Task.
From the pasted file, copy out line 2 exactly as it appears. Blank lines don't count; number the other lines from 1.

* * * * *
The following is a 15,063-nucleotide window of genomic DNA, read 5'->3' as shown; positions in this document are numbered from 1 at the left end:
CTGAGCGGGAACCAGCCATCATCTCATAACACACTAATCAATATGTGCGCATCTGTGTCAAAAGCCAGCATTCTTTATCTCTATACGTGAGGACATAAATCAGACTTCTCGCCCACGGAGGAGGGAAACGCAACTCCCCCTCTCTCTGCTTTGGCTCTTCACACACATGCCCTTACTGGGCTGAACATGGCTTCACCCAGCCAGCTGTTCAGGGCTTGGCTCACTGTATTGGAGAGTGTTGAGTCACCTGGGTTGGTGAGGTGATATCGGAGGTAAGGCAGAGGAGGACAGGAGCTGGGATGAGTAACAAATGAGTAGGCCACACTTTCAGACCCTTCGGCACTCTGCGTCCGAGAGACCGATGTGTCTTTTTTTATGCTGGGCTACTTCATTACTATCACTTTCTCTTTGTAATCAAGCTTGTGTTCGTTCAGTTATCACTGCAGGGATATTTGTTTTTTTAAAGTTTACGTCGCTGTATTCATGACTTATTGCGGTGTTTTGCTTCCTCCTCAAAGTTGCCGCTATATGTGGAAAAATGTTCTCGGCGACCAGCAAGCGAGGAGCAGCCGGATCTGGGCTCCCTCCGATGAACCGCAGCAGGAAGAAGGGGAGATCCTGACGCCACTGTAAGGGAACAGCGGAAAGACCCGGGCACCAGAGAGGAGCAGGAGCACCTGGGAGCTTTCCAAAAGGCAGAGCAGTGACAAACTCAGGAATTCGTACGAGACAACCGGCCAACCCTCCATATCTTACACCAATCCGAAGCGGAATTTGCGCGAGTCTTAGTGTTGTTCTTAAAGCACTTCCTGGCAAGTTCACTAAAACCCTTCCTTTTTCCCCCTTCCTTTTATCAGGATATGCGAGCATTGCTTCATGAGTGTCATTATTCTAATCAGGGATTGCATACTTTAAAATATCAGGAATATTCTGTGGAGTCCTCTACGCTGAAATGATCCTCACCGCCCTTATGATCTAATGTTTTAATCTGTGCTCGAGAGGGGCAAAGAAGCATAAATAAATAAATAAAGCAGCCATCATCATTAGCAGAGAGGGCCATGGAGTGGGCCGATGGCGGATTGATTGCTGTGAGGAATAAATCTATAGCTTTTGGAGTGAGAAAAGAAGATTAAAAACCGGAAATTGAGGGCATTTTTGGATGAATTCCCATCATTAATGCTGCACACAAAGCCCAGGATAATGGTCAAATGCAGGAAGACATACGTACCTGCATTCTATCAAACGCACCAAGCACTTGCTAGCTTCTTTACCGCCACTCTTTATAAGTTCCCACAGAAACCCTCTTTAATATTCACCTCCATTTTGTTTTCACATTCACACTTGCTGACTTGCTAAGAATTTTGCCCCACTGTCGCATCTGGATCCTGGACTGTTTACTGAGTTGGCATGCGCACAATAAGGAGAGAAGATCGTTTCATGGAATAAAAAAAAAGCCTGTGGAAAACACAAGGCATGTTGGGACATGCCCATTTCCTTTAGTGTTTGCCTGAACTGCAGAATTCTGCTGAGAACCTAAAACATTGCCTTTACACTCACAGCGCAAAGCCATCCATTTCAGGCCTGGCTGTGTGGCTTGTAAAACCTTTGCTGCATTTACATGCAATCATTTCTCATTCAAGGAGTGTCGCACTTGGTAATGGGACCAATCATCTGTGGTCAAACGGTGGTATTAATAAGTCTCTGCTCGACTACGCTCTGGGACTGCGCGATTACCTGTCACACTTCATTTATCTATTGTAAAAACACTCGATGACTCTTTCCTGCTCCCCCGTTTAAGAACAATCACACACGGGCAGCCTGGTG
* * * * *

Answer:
CTGAGCGGGAACCAGCCATCATCTCATAACACACTAATCAATATGTGCGCATCTGTGTCAAAAGCCAGCATTCTTTATCTCTATACGTGAGGACATAAATCAGACTTCTCGCCCACGGAGGAGGGAAACGCAACTCCCCCTCTCTCTGCTTTGGCTCTTCACACACATGCCCTTACTGGGCTGAACATGGCTTCACCCAGCCAGCTGTTCAGGGCTTGGCTCACTGTATTGGAGAGTGTTGAGTCACCTGGGTTGGTGAGGTGATATCGGAGGTAAGGCAGAGGAGGACAGGAGCTGGGATGAGTAACAAATGAGTAGGCCACACTTTCAGACCCTTCGGCACTCTGCGTCCGAGAGACCGATGTGTCTTTTTTTATGCTGGGCTACTTCATTACTATCACTTTCTCTTTGTAATCAAGCTTGTGTTCGTTCAGTTATCACTGCAGGGATATTTGTTTTTTTAAAGTTTACGTCGCTGTATTCATGACTTATTGCGGTGTTTTGCTTCCTCCTCAAAGTTGCCGCTATATGTGGAAAAATGTTCTCGGCGACCAGCAAGCGAGGAGCAGCCGGATCTGGGCTCCCTCCGATGAACCGCAGCAGGAAGAAGGGGAGATCCTGACGCCACTGTAAGGGAACAGCGGAAAGACCCGGGCACCAGAGAGGAGCAGGAGCACCTGGGAGCTTTCCAAAAGGCAGAGCAGTGACAAACTCAGGAATTCGTACGAGACAACCGGCCAACCCTCCATATCTTACACCAATCCGAAGCGGAATTTGCGCGAGTCTTAGTGTTGTTCTTAAAGCACTTCCTGGCAAGTTCACTAAAACCCTTCCTTTTTCCCCCTTCCTTTTATCAGGATATGCGAGCATTGCTTCATGAGTGTCATTATTCTAATCAGGGATTGCATACTTTAAAATATCAGGAATATTCTGTGGAGTCCTCTACGCTGAAATGATCCTCACCGCCCTTATGATCTAATGTTTTAATCTGTGCTCGAGAGGGGCAAAGAAGCATAAATAAATAAATAAAGCAGCCATCATCATTAGCAGAGAGGGCCATGGAGTGGGCCGATGGCGGATTGATTGCTGTGAGGAATAAATCTATAGCTTTTGGAGTGAGAAAAGAAGATTAAAAACCGGAAATTGAGGGCATTTTTGGATGAATTCCCATCATTAATGCTGCACACAAAGCCCAGGATAATGGTCAAATGCAGGAAGACATACGTACCTGCATTCTATCAAACGCACCAAGCACTTGCTAGCTTCTTTACCGCCACTCTTTATAAGTTCCCACAGAAACCCTCTTTAATATTCACCTCCATTTTGTTTTCACATTCACACTTGCTGACTTGCTAAGAATTTTGCCCCACTGTCGCATCTGGATCCTGGACTGTTTACTGAGTTGGCATGCGCACAATAAGGAGAGAAGATCGTTTCATGGAATAAAAAAAAAGCCTGTGGAAAACACAAGGCATGTTGGGACATGCCCATTTCCTTTAGTGTTTGCCTGAACTGCAGAATTCTGCTGAGAACCTAAAACATTGCCTTTACACTCACAGCGCAAAGCCATCCATTTCAGGCCTGGCTGTGTGGCTTGTAAAACCTTTGCTGCATTTACATGCAATCATTTCTCATTCAAGGAGTGTCGCACTTGGTAATGGGACCAATCATCTGTGGTCAAACGGTGGTATTAATAAGTCTCTGCTCGACTACGCTCTGGGACTGCGCGATTACCTGTCACACTTCATTTATCTATTGTAAAAACACTCGATGACTCTTTCCTGCTCCCCCGTTTAAGAACAATCACACACGGGCAGCCTGGTG